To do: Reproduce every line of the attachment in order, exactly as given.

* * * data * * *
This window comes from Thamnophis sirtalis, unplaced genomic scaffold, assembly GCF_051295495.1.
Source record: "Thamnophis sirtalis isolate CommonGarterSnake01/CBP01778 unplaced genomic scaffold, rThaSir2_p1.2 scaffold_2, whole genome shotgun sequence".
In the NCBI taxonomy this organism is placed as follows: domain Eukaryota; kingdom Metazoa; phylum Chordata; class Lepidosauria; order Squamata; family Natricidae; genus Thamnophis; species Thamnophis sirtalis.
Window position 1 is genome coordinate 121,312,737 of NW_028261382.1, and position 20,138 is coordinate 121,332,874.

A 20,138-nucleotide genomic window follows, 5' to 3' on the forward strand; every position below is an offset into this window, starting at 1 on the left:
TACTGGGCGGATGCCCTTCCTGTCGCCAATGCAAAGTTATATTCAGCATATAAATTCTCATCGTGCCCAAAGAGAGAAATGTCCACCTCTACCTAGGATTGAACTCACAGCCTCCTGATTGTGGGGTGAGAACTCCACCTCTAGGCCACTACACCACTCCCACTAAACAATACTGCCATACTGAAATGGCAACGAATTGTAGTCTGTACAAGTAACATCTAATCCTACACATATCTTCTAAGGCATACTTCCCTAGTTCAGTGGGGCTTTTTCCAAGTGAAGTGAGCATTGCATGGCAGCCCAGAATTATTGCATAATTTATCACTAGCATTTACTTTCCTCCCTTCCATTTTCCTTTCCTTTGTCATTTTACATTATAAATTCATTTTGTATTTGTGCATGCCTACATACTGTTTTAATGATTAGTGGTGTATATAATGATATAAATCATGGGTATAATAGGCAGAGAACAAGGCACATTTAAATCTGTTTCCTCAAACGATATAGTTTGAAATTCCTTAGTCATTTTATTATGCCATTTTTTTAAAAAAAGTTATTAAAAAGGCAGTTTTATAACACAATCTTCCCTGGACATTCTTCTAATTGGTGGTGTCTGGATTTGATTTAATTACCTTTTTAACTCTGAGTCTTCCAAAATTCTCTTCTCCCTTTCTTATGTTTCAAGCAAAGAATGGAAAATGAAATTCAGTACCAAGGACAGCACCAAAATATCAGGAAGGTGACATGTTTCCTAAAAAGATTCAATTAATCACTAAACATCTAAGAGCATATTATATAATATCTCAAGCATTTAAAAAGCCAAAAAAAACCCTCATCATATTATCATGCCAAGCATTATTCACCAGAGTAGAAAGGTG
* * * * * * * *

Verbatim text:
This window comes from Thamnophis sirtalis, unplaced genomic scaffold, assembly GCF_051295495.1.
Source record: "Thamnophis sirtalis isolate CommonGarterSnake01/CBP01778 unplaced genomic scaffold, rThaSir2_p1.2 scaffold_2, whole genome shotgun sequence".
In the NCBI taxonomy this organism is placed as follows: domain Eukaryota; kingdom Metazoa; phylum Chordata; class Lepidosauria; order Squamata; family Natricidae; genus Thamnophis; species Thamnophis sirtalis.
Window position 1 is genome coordinate 121,312,737 of NW_028261382.1, and position 20,138 is coordinate 121,332,874.

A 20,138-nucleotide genomic window follows, 5' to 3' on the forward strand; every position below is an offset into this window, starting at 1 on the left:
TACTGGGCGGATGCCCTTCCTGTCGCCAATGCAAAGTTATATTCAGCATATAAATTCTCATCGTGCCCAAAGAGAGAAATGTCCACCTCTACCTAGGATTGAACTCACAGCCTCCTGATTGTGGGGTGAGAACTCCACCTCTAGGCCACTACACCACTCCCACTAAACAATACTGCCATACTGAAATGGCAACGAATTGTAGTCTGTACAAGTAACATCTAATCCTACACATATCTTCTAAGGCATACTTCCCTAGTTCAGTGGGGCTTTTTCCAAGTGAAGTGAGCATTGCATGGCAGCCCAGAATTATTGCATAATTTATCACTAGCATTTACTTTCCTCCCTTCCATTTTCCTTTCCTTTGTCATTTTACATTATAAATTCATTTTGTATTTGTGCATGCCTACATACTGTTTTAATGATTAGTGGTGTATATAATGATATAAATCATGGGTATAATAGGCAGAGAACAAGGCACATTTAAATCTGTTTCCTCAAACGATATAGTTTGAAATTCCTTAGTCATTTTATTATGCCATTTTTTTAAAAAAAGTTATTAAAAAGGCAGTTTTATAACACAATCTTCCCTGGACATTCTTCTAATTGGTGGTGTCTGGATTTGATTTAATTACCTTTTTAACTCTGAGTCTTCCAAAATTCTCTTCTCCCTTTCTTATGTTTCAAGCAAAGAATGGAAAATGAAATTCAGTACCAAGGACAGCACCAAAATATCAGGAAGGTGACATGTTTCCTAAAAAGATTCAATTAATCACTAAACATCTAAGAGCATATTATATAATATCTCAAGCATTTAAAAAGCCAAAAAAAACCCTCATCATATTATCATGCCAAGCATTATTCACCAGAGTAGAAAGGTG